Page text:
THE PROBLEM - 20 million people have NASH and don't know it
- A tsunami of disease is building in society and being exacerbated by the current COVID-19 pandemic
- Most people have no knowledge of NASH and doctors rarely warn patients of risk or attempt diagnosis absent symptoms
- There are no treatments and not enough patients to fill clinical trials necessary for approval
THE SOLUTION - Form & mobilize public-private partnerships
- Supporting broad outreach through patient advocates
- Mobilizing local community peer-to-peer groups
- Increasing uptake of preventive screening practices
THE PAYOFF - Smarter patients, improved participant pool
Saving lives through continued education & monitoring
- Encouraging participation via robust clinical trial support
- Improving collaboration instead of stifling competition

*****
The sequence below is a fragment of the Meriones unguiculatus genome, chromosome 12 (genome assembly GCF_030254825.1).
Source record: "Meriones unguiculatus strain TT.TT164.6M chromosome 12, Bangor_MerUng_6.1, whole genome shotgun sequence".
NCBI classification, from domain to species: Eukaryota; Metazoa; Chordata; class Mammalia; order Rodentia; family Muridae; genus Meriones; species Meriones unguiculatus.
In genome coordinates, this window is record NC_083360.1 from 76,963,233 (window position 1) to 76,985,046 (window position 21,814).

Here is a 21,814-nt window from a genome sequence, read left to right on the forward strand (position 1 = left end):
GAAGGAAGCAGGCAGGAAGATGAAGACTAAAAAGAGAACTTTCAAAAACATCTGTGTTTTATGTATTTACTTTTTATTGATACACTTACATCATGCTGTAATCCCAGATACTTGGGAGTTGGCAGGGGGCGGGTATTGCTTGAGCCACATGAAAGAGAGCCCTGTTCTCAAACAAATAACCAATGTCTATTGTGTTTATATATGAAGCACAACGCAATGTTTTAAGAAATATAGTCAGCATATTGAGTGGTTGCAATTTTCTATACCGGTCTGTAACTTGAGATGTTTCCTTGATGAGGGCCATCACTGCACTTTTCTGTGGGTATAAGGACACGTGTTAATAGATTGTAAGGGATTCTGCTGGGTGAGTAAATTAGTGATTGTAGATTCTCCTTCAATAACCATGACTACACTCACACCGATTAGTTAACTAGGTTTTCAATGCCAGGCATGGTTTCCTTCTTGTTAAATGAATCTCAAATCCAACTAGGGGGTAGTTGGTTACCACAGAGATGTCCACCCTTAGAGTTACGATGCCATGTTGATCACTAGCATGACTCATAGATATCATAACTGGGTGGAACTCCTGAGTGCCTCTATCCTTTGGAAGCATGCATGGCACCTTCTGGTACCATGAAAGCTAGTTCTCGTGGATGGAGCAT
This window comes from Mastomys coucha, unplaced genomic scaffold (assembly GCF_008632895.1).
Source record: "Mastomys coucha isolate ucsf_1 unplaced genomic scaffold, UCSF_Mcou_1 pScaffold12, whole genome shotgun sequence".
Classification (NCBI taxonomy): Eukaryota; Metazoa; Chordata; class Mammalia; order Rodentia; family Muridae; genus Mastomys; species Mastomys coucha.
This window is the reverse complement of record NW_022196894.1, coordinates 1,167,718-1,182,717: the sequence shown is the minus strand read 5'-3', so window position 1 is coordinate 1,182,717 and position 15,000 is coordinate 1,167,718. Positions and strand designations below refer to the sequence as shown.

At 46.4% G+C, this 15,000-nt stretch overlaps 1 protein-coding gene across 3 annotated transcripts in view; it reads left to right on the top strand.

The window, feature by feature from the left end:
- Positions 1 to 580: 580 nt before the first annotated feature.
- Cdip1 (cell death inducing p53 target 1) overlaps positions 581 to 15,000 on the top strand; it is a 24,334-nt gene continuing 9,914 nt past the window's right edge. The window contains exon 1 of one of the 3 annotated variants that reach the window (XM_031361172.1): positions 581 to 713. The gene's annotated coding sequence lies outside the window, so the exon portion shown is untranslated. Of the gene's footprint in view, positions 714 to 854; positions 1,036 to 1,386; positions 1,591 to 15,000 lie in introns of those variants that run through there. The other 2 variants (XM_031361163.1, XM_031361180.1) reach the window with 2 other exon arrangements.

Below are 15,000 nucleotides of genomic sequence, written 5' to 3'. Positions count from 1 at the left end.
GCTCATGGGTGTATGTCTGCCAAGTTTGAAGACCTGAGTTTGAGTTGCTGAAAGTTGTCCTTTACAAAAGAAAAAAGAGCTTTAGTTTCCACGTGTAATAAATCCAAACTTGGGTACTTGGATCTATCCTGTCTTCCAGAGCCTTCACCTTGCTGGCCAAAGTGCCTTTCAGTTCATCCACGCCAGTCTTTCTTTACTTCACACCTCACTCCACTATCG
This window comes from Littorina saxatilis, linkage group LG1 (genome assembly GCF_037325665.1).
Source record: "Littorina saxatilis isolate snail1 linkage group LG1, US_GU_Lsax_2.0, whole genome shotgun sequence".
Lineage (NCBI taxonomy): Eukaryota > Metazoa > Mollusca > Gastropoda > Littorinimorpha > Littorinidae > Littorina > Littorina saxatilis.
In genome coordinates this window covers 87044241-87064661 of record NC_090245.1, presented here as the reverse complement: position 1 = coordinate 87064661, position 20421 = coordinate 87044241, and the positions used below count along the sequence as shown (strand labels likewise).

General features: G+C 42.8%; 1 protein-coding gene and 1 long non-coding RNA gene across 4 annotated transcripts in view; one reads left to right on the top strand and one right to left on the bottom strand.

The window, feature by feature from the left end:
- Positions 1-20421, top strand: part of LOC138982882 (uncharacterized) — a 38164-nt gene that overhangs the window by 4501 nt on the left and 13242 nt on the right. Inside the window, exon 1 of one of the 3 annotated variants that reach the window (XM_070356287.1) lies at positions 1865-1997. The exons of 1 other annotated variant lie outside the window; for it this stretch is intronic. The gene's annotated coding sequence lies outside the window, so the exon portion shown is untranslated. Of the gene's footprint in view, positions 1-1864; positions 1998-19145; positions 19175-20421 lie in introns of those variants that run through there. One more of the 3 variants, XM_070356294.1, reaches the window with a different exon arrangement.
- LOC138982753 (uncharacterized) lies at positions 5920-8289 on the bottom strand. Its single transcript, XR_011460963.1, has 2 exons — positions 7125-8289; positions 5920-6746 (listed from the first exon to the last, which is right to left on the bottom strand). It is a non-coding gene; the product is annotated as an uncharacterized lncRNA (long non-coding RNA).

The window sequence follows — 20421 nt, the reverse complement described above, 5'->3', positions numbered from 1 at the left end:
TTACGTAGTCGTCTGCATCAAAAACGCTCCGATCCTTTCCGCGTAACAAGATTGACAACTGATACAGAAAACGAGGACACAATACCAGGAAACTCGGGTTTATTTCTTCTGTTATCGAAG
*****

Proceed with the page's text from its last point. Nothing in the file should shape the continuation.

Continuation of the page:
With recent advancements in the diagnostics and potential treatments for NAFLD, screening and testing are now the critical nexus between identification of disease and effective intervention. To meet this need, the NAFLD Screening Fund’s primary objective is to scale-up evidence-based screening and testing for NAFLD. Funded activities would boost the screening practices needed to identify asymptomatic disease and staging of NAFLD/NASH patients.
The expansion of screening and staging of fatty liver disease is a model of community outreach that has been proven by FLF in medical and non-medical settings. The Fund’s impact will be expanded education and awareness of NAFLD, achieved through screening, which has been shown to empower individuals’ ownership and participation in their health and healthcare. Through multiple site collaborations, new screening technologies, improved data management systems, and more trained personnel, the Fund will be leveraged to rapidly scale up community screening efforts. The NAFLD Screening fund will be the catalyst for greater patient engagement in research and development, including treatment preparedness as new therapies become available. It is a mechanism through which many streams of financial support, both public and private, can be coordinated and focused on this rapidly growing health threat.